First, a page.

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# Probability Topics: Terminology

Summary: This module defines several key terms related to Probability. Note: This module is currently under revision, and its content is subject to change. This module is being prepared as part of a statistics textbook that will be available for the Fall 2008 semester.

Note: You are viewing an old version of this document. The latest version is available here.

Probability measures the uncertainty that is associated with the outcomes of a particular experiment or activity. An experiment is a planned operation carried out under controlled conditions. If the result is not predetermined, then the experiment is said to be a chance experiment. Flipping one fair coin is an example of an experiment.

The result of an experiment is called an outcome. A sample space is a set of all possible outcomes. Three ways to represent a sample space are to list the possible outcomes, to create a tree diagram, or to create a Venn diagram. The uppercase letter SS is used to denote the sample space. For example, if you flip one fair coin, S = {H, T}S = {H, T} where HH = heads and TT = tails are the outcomes.

An event is any combination of outcomes. Upper case letters like AA and BB represent events. For example, if the experiment is to flip one fair coin, event AA might be getting at most one head. The probability of an event AA is written P(A)P(A).

The probability of any outcome is the long-term relative frequency of that outcome. For example, if you flip one fair coin from 20 to 2,000 times, the relative frequency of heads approaches 0.5 (the probability of heads). Probabilities are between 0 and 1, inclusive (includes 0 and 1 and all numbers between these values). P(A) = 0P(A) = 0 means the event AA can never happen. P(A) = 1P(A) = 1 means the event AA always happens.

To calculate the probability of an event AA, count the outcomes for event A and divide by the total outcomes in the sample space. For example, if you toss a fair dime and a fair nickel, the sample space is {HH, TH, HT, TT}{HH, TH, HT, TT} where TT = tails and HH = heads. The sample space has four outcomes. AA = getting one head. There are two outcomes {HT, TH}{HT, TH}. P(A) = 2 4 P(A) = 2 4 .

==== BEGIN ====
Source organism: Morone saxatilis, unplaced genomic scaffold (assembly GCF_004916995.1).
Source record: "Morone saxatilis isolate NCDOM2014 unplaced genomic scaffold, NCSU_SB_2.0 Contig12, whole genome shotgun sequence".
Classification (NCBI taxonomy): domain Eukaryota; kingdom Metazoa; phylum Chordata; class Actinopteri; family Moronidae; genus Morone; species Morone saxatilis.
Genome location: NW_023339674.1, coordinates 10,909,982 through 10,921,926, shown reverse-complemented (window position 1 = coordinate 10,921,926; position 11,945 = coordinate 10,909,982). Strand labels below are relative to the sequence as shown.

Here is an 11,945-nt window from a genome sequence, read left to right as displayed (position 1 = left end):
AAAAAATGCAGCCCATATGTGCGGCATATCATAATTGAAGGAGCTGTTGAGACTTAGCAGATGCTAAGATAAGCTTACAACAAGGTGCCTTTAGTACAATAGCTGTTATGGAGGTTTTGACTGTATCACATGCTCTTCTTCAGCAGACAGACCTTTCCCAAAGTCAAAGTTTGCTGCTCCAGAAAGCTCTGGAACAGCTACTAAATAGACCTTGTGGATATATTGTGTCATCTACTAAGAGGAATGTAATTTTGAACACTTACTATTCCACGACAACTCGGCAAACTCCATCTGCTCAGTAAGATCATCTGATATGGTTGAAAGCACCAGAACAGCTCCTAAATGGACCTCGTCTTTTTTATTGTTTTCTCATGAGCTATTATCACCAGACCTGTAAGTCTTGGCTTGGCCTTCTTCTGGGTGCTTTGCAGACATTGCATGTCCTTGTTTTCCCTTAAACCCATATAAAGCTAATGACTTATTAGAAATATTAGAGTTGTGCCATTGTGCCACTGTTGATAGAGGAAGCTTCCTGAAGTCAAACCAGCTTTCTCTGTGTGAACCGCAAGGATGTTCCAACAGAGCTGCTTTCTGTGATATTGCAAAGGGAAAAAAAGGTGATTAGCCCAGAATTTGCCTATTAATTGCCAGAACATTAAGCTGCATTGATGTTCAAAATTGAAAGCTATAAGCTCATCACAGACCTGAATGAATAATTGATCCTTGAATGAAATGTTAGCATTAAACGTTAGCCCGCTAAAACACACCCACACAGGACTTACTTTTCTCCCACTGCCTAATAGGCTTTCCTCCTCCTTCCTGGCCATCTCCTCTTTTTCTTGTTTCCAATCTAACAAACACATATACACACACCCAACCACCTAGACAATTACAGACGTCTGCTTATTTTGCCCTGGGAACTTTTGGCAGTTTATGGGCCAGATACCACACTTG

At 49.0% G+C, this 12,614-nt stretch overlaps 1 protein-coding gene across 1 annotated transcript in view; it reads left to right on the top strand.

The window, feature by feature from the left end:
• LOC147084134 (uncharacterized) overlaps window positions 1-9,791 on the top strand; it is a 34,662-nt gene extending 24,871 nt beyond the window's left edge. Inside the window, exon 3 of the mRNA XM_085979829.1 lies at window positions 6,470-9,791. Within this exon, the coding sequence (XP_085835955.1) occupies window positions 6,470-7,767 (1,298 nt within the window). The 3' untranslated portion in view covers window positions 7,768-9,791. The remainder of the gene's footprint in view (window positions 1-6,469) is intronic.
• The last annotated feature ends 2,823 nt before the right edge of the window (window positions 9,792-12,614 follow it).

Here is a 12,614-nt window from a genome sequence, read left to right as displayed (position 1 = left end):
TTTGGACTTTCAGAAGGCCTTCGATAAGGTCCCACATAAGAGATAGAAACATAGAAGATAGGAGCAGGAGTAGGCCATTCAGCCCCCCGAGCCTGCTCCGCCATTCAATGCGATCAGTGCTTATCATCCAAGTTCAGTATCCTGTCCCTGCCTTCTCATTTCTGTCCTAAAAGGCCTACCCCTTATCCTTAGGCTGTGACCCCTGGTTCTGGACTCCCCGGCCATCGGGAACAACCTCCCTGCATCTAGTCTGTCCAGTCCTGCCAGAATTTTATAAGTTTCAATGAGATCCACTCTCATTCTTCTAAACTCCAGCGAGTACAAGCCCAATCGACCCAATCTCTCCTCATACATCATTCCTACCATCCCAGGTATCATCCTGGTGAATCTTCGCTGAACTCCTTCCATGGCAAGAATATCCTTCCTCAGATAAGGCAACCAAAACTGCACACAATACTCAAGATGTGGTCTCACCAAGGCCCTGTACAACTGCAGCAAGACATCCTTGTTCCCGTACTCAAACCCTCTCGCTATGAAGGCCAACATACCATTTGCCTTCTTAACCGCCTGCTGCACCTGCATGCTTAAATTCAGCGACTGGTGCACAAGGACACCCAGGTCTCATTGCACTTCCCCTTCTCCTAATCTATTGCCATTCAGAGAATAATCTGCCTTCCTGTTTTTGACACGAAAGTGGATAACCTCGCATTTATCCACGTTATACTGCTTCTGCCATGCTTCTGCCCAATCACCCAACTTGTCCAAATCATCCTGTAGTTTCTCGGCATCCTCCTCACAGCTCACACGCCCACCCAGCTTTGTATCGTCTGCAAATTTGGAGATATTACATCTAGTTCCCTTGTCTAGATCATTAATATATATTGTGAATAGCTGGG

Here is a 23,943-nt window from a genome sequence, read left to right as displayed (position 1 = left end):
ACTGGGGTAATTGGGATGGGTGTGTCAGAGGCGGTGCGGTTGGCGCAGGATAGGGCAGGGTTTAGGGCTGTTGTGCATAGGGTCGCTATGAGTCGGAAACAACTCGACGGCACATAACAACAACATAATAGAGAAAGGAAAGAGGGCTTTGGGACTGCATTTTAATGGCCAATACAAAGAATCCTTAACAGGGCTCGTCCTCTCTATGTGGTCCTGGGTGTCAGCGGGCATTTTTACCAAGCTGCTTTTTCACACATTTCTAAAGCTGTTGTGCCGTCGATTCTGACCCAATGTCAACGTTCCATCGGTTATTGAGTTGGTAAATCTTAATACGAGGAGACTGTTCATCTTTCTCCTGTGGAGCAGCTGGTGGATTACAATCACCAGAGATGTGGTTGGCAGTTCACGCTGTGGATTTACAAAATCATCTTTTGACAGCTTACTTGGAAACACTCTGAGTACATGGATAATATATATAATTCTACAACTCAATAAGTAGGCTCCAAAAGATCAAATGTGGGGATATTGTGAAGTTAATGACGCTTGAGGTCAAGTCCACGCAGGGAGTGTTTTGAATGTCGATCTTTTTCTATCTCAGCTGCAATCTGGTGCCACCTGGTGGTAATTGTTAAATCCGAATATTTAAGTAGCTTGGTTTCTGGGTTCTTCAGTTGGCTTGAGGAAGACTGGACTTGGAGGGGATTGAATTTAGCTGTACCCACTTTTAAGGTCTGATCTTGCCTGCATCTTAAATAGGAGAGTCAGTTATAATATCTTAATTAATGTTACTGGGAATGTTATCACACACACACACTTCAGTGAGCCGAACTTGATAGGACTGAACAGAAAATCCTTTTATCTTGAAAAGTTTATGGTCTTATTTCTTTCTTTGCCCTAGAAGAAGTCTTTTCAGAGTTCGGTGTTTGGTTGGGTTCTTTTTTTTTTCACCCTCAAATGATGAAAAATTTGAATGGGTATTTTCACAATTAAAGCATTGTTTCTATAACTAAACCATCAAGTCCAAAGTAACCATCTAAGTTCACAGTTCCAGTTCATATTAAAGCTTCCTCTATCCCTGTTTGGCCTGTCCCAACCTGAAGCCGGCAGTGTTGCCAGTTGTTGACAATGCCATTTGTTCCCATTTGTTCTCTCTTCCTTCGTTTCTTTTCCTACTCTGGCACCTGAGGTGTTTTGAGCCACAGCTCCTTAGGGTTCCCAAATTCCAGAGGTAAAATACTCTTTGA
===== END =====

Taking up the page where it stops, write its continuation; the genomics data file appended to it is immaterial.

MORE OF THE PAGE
Equally likely means that each outcome of an experiment occurs with equal probability. For example, if you toss a fair, six-sided die, each face (1, 2, 3, 4, 5, or 6)(1, 2, 3, 4, 5, or 6) is as likely to occur as any other face.

An outcome is in the event A OR BA OR B if the outcome is in AA or is in BB or is in both AA and BB. For example, let A = {1, 2, 3, 4, 5}A = {1, 2, 3, 4, 5} and B = {4, 5, 6, 7, 8}B = {4, 5, 6, 7, 8}. A OR B = {1, 2, 3, 4, 5, 6, 7, 8}A OR B = {1, 2, 3, 4, 5, 6, 7, 8}. Notice that 4 and 5 are NOT listed twice.

An outcome is in the event A A AND B B if the outcome is in both A and BA and B at the same time. For example, let A and B be {1, 2, 3, 4, 5A and B be {1, 2, 3, 4, 5} and A AND B = {4, 5}A AND B={4, 5}, respectively. Then A AND B = {4, 5}A AND B={4, 5}.

The complement of event AA is denoted A'A' (read "A prime"). A'A' consists of all outcomes that are NOT in AA. Notice that P(A) + P(A') = 1P(A) + P(A') = 1. For example, let S = {1, 2, 3, 4, 5, 6}S = {1, 2, 3, 4, 5, 6} and let A = {1, 2, 3, 4}A = {1, 2, 3, 4}. Then, A' = {5, 6}. P(A) = 4 6 , P(A') = 2 6 , and P(A) + P(A') = 4 6 + 2 6 = 1A' = {5, 6}. P(A) = 4 6 , P(A') = 2 6 , and P(A) + P(A') = 4 6 + 2 6 = 1

The conditional probability of AA given BB is written P(A|B)P(A|B). The probability of AA is calculated knowing that BB has already occurred. A conditional reduces the sample space. We calculate the probability of AA from the reduced sample space BB. The formula to calculate P(A|B)P(A|B) is

P(A|B)=P(A|B)= P(A and B) P(B) P(A and B) P(B)

where P(B)P(B) is greater than 0.

For example, suppose we toss one fair, six-sided die. The sample space S = {1, 2, 3, 4, 5, 6}S = {1, 2, 3, 4, 5, 6}. Let AA = face is 2 or 3 and BB = face is even (2, 4, 6). To calculate P(A|B)P(A|B), we count the number of outcomes 2 or 3 in the sample space B = {2, 4, 6}B = {2, 4, 6}. Then we divide that by the number of outcomes in BB (and not SS).

We get the same result by using the formula. Remember that SS has 6 outcomes.

P(A|B)=P(A|B)= P(A and B) P(B) = (the number of outcomes that are 2 or 3 and even in S) / 6 (the number of outcomes that are even in S) / 6 = 1/6 3/6 = 1 3 P(A and B) P(B) = (the number of outcomes that are 2 or 3 and even in S) / 6 (the number of outcomes that are even in S) / 6 = 1/6 3/6 = 1 3

## Glossary

Conditional Probability:
The likelihood that an event will occur given that another event has already occurred.
Equally Likely:
Each outcome of an experiment has the same probability.
Experiment:
A planned activity carried out under controlled conditions.
Event:
A subset in the set of all outcomes of an experiment. The set of all outcomes of an experiment is called a sample space and denoted, as a rule, by SS. An event is any arbitrary subset in SS: it can contain one outcome, two outcomes, and even no outcomes (empty subset) or all of them (sample space). Standard notations for events are capital letters such as A, B, C, etcA,B, C, etc.
Outcome (observation):
A particular result of an experiment.
Probability:
A number between 0 and 1, inclusive, that gives the likelihood that a specific event will occur. More exact, the foundation of statistics are given by the following 3 axioms (by A. N. Kolmogorov, 1930’s): Let SS denote the sample space, AA and BB are any two events in SS . Then: (1). 0P(A)1;0P(A)1; size 12{0 <= P $$A$$ <= 1;} {} (2). If AA and BB are any two mutually exclusive events, then P ( A or B ) = P ( A ) + P ( B ) ;P(AorB)=P(A)+P(B); (3). P ( S ) = 1P(S)=1 .
Sample Space:
The set of all possible outcomes of an experiment.

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